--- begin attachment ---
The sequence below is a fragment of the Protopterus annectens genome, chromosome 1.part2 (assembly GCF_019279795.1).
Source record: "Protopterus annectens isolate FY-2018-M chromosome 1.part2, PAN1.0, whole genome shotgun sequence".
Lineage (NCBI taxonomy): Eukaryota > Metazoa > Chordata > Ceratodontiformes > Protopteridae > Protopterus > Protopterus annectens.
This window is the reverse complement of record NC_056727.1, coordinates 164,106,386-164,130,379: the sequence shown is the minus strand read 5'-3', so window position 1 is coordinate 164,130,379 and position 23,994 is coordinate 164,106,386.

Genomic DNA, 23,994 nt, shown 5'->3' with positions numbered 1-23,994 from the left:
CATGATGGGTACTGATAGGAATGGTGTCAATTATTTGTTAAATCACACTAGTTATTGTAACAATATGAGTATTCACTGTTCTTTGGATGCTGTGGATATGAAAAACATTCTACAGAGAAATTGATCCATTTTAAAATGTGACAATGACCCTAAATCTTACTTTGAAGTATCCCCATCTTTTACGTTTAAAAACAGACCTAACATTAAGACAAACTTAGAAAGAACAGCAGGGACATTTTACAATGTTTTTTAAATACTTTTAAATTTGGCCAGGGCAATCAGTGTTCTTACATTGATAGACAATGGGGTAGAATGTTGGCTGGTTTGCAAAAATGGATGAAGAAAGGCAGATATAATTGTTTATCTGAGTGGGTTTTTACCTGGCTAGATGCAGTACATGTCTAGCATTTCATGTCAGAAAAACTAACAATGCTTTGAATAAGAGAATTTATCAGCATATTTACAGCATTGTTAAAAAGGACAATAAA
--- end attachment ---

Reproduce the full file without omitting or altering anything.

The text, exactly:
The sequence below is a fragment of the Protopterus annectens genome, chromosome 1.part2 (assembly GCF_019279795.1).
Source record: "Protopterus annectens isolate FY-2018-M chromosome 1.part2, PAN1.0, whole genome shotgun sequence".
Lineage (NCBI taxonomy): Eukaryota > Metazoa > Chordata > Ceratodontiformes > Protopteridae > Protopterus > Protopterus annectens.
This window is the reverse complement of record NC_056727.1, coordinates 164,106,386-164,130,379: the sequence shown is the minus strand read 5'-3', so window position 1 is coordinate 164,130,379 and position 23,994 is coordinate 164,106,386.

Genomic DNA, 23,994 nt, shown 5'->3' with positions numbered 1-23,994 from the left:
CATGATGGGTACTGATAGGAATGGTGTCAATTATTTGTTAAATCACACTAGTTATTGTAACAATATGAGTATTCACTGTTCTTTGGATGCTGTGGATATGAAAAACATTCTACAGAGAAATTGATCCATTTTAAAATGTGACAATGACCCTAAATCTTACTTTGAAGTATCCCCATCTTTTACGTTTAAAAACAGACCTAACATTAAGACAAACTTAGAAAGAACAGCAGGGACATTTTACAATGTTTTTTAAATACTTTTAAATTTGGCCAGGGCAATCAGTGTTCTTACATTGATAGACAATGGGGTAGAATGTTGGCTGGTTTGCAAAAATGGATGAAGAAAGGCAGATATAATTGTTTATCTGAGTGGGTTTTTACCTGGCTAGATGCAGTACATGTCTAGCATTTCATGTCAGAAAAACTAACAATGCTTTGAATAAGAGAATTTATCAGCATATTTACAGCATTGTTAAAAAGGACAATAAA